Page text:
ISS year-long mission
The One-Year Mission was a scientific research project aboard the International Space Station, which studied the health effects of long-term spaceflight. Scott Kelly and Mikhail Korniyenko spent 342 days in space, with scientists performing medical experiments. Kelly and Kornienko launched on 27 March 2015 on Soyuz TMA-16M along with Gennady Padalka. The mission encompassed Expeditions 43, 44, 45 and 46. The pair safely landed in Kazakhstan on March 2, 2016, returning aboard Soyuz TMA-18M with Sergey Volkov. The mission supported the NASA Twins study, which helps shed light on the health effects of long duration spaceflight, which is of interest for Mars missions especially.
On 12 April 2019, NASA reported medical results, from the NASA Twins study, which demonstrated several long-lasting changes, including those related to alterations in DNA and cognition, when one twin was compared with the other.
In November 2012, NASA, the Russian Federal Space Agency (Roscosmos), and their international partners selected two veteran spacefarers for a one-year mission aboard the International Space Station in 2015. The mission included collecting scientific data important to future human exploration of the Solar System. Kelly and Korniyenko already had a connection; Kelly was a backup crew member for the station's Expedition 23/24 crews, where Korniyenko served as a flight engineer.
The goal aboard the orbiting laboratory was to understand better how the human body reacts and adapts to the harsh environment of space. Data from the mission was intended to help inform current assessments of crew performance and health and determine better and validate countermeasures to reduce the risks associated with future exploration as NASA plans for missions around the Moon, asteroids and ultimately Mars.
The International Space Station developed exercise equipment, including treadmills and resistance devices to limit muscle atrophy in a low gravity environment. Weightlessness causes body fluids in astronauts to accumulate in the upper half of the body, leading to facial edema and unwelcome side effects. One problem may be the low gravity affecting the body in unforeseen ways and it can be hard detect the cause and effect of gravity on the body. Space seems to cause trouble for a number of body parts including bone, sometimes the eyes, and a classic problem is space sickness.
The study also required the astronauts to keep a journal, and investigated the psychological effects of living in a confined space for an extended length of time. Kornienko said of his experiences on Expedition 23/24: "The thing you miss there most of all is the Earth itself, I missed smells. I missed trees, I even dreamt of them. I even hallucinated. I thought I smelled a real fire and something being barbecued on it! I ended up putting pictures of trees on the walls to cheer up. You do miss the Earth there."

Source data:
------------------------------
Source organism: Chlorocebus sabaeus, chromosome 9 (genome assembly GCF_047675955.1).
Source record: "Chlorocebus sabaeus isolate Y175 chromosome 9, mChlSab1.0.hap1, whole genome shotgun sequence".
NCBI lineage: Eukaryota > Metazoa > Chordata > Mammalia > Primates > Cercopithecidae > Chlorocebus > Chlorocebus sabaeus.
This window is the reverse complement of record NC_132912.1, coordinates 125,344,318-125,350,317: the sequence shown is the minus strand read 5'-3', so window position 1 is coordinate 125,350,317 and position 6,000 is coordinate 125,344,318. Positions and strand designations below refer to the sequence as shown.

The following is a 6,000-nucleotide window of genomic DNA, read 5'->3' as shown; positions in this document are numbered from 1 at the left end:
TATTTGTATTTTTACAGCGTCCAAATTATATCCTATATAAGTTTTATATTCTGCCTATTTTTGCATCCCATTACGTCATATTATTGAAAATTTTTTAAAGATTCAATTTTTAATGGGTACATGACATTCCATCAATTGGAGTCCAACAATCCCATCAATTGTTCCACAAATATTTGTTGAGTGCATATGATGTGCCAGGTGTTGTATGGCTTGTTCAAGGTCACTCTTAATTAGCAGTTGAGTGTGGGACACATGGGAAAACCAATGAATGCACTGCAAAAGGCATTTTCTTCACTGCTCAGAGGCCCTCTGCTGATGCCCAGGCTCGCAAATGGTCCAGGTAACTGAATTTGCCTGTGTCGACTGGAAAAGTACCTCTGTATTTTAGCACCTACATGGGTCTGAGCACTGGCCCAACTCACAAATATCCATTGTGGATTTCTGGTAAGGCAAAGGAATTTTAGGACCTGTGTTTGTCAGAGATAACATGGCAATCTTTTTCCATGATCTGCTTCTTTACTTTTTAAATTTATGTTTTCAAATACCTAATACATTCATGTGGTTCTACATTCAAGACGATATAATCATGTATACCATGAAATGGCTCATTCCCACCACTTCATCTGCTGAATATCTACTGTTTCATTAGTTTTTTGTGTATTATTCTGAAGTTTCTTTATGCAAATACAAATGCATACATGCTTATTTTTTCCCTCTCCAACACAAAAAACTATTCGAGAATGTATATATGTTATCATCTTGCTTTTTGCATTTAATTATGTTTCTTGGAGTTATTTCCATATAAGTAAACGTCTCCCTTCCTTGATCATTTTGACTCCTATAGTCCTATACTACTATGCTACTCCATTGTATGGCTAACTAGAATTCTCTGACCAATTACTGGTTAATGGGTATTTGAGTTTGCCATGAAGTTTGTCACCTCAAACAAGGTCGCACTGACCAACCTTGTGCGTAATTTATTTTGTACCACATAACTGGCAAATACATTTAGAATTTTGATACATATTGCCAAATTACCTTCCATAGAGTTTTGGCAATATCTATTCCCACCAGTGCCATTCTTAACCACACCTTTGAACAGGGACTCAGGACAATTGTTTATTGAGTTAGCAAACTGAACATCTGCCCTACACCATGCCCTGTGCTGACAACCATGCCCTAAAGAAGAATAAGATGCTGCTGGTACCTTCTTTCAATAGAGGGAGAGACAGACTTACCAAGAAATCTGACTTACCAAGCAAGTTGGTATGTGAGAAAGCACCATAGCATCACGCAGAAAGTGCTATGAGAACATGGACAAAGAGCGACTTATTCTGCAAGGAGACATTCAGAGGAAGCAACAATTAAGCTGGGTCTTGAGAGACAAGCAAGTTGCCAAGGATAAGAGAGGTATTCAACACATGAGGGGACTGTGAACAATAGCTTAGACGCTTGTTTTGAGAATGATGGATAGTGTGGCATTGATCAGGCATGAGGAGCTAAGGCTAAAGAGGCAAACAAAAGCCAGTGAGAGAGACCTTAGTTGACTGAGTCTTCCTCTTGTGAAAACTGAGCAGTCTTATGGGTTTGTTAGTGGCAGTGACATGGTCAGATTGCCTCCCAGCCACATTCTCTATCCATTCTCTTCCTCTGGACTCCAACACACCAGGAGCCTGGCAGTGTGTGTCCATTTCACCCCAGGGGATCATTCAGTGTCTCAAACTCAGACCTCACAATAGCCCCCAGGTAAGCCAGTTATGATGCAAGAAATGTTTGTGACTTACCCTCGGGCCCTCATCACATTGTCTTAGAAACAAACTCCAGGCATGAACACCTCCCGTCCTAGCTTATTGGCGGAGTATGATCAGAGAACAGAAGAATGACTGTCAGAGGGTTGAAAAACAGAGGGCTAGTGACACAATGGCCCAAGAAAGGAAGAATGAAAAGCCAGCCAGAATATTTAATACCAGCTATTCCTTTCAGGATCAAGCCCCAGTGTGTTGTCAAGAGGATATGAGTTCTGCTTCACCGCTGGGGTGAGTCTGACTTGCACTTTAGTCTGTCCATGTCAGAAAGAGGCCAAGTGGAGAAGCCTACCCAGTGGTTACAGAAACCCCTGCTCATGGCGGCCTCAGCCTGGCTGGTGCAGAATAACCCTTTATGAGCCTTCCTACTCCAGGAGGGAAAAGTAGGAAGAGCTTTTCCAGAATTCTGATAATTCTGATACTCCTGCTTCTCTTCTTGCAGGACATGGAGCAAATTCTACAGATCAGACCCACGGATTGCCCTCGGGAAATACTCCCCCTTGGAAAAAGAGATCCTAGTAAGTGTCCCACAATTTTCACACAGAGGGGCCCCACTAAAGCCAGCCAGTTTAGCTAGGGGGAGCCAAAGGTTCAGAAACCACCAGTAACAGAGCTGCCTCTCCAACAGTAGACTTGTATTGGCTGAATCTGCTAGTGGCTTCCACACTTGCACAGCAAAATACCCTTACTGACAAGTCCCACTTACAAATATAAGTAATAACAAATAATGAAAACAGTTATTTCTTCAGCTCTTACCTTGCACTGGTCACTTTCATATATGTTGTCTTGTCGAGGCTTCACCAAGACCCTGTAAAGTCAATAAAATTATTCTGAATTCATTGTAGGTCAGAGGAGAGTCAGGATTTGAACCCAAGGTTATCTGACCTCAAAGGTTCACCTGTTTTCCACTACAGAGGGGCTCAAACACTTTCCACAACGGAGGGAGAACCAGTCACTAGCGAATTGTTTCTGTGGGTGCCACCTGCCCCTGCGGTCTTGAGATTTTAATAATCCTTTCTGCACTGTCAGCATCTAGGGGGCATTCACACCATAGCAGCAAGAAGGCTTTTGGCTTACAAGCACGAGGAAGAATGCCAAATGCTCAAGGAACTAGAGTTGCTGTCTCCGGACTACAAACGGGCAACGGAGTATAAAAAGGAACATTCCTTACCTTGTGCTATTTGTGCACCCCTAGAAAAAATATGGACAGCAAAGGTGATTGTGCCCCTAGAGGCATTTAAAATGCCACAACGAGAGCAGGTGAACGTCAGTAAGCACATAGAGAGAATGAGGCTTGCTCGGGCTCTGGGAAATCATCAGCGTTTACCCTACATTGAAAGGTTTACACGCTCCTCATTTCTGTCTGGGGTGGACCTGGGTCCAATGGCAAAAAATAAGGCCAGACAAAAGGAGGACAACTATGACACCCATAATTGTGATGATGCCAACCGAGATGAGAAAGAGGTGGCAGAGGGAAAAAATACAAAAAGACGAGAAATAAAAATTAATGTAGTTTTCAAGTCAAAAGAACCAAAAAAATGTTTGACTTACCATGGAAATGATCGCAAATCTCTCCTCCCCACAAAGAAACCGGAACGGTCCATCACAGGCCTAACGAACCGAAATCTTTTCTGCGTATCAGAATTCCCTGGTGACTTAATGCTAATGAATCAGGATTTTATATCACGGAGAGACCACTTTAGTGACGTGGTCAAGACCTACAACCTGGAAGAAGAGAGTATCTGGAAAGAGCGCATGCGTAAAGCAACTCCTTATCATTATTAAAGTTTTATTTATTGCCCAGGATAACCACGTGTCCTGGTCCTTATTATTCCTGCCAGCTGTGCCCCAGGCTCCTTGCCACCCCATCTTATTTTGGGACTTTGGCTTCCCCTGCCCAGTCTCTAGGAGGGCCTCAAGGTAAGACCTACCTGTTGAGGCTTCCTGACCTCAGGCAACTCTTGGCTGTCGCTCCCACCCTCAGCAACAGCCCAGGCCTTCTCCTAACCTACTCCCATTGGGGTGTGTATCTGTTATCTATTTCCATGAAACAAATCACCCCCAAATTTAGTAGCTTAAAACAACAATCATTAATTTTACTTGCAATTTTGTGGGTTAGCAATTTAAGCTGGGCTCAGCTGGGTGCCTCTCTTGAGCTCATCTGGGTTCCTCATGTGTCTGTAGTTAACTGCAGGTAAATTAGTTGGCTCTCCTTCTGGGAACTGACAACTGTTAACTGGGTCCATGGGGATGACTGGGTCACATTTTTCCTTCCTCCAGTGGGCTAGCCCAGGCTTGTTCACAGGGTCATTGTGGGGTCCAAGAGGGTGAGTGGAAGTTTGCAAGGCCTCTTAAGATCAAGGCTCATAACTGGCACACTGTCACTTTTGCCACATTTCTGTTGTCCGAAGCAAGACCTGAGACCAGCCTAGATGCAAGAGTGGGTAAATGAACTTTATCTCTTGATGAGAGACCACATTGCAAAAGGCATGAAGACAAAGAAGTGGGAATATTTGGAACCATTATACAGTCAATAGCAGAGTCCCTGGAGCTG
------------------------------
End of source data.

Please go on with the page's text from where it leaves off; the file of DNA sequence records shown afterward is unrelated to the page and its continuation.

Scott stated that he missed feeling changes in the weather while on the ISS.
Vladimir Titov and Musa Manarov spent 365 days in space on Mir from December 1987 to December 1988. Sergei Avdeyev spent 379 days on Mir in 1999 and Valeri Polyakov spent 437 days on Mir in 1994-1995.
Prior to the Year Long Mission, the longest mission on the ISS was 215 days, by Mikhail Tyurin and Michael López-Alegría. Peggy Whitson holds the record for the longest single spaceflight by a woman at around 290 days.
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- Scientific research on the International Space Station
- Timeline of longest spaceflights
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- Human mission to Mars
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- Chris Arridge (12 September 2015). "Record-breaking astronauts return to Earth – taking us one step closer to Mars". The Conversation. Retrieved 2015-12-14.
- "Crew of First Yearlong Expedition Aboard ISS Previews Mission". NASA/YouTube. 16 January 2015. Retrieved 2015-12-14.
- Schwirtz, Michael (30 March 2009). "Staying Put on Earth, Taking a Step to Mars". New York Times. Retrieved 2009-04-15.
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- Becker, Joachim. "Astronaut Biography: Peggy Whitson". www.spacefacts.de. Retrieved 2018-03-18.
- One-Year Mission - NASA
- NASA - One-Year Mission Investigators Debut Preliminary Results at NASA Workshop (January 30, 2017)